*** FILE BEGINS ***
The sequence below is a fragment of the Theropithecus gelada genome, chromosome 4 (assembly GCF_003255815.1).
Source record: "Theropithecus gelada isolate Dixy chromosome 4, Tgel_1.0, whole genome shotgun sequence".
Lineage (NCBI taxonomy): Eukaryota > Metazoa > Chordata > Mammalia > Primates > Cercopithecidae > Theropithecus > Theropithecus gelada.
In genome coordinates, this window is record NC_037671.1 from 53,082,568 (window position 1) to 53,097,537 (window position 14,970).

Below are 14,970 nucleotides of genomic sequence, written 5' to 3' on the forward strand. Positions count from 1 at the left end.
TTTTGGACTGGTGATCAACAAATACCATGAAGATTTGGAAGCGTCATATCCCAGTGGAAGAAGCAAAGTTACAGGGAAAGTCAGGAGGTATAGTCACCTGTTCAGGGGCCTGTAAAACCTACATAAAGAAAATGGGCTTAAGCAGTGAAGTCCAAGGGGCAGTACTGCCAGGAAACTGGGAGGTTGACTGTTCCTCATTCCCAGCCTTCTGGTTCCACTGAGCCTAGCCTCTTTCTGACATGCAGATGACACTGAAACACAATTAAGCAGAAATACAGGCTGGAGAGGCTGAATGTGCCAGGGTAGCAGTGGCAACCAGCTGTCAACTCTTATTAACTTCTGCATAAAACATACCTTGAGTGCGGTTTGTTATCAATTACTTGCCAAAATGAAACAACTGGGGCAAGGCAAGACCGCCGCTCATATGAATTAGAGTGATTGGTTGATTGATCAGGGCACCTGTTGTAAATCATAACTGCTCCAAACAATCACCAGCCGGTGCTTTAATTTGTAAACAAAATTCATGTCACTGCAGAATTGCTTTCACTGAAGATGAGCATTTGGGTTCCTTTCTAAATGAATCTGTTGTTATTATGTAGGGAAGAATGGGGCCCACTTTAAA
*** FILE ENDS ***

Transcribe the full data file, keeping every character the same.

The sequence below is a fragment of the Theropithecus gelada genome, chromosome 4 (assembly GCF_003255815.1).
Source record: "Theropithecus gelada isolate Dixy chromosome 4, Tgel_1.0, whole genome shotgun sequence".
Lineage (NCBI taxonomy): Eukaryota > Metazoa > Chordata > Mammalia > Primates > Cercopithecidae > Theropithecus > Theropithecus gelada.
In genome coordinates, this window is record NC_037671.1 from 53,082,568 (window position 1) to 53,097,537 (window position 14,970).

Below are 14,970 nucleotides of genomic sequence, written 5' to 3' on the forward strand. Positions count from 1 at the left end.
TTTTGGACTGGTGATCAACAAATACCATGAAGATTTGGAAGCGTCATATCCCAGTGGAAGAAGCAAAGTTACAGGGAAAGTCAGGAGGTATAGTCACCTGTTCAGGGGCCTGTAAAACCTACATAAAGAAAATGGGCTTAAGCAGTGAAGTCCAAGGGGCAGTACTGCCAGGAAACTGGGAGGTTGACTGTTCCTCATTCCCAGCCTTCTGGTTCCACTGAGCCTAGCCTCTTTCTGACATGCAGATGACACTGAAACACAATTAAGCAGAAATACAGGCTGGAGAGGCTGAATGTGCCAGGGTAGCAGTGGCAACCAGCTGTCAACTCTTATTAACTTCTGCATAAAACATACCTTGAGTGCGGTTTGTTATCAATTACTTGCCAAAATGAAACAACTGGGGCAAGGCAAGACCGCCGCTCATATGAATTAGAGTGATTGGTTGATTGATCAGGGCACCTGTTGTAAATCATAACTGCTCCAAACAATCACCAGCCGGTGCTTTAATTTGTAAACAAAATTCATGTCACTGCAGAATTGCTTTCACTGAAGATGAGCATTTGGGTTCCTTTCTAAATGAATCTGTTGTTATTATGTAGGGAAGAATGGGGCCCACTTTAAA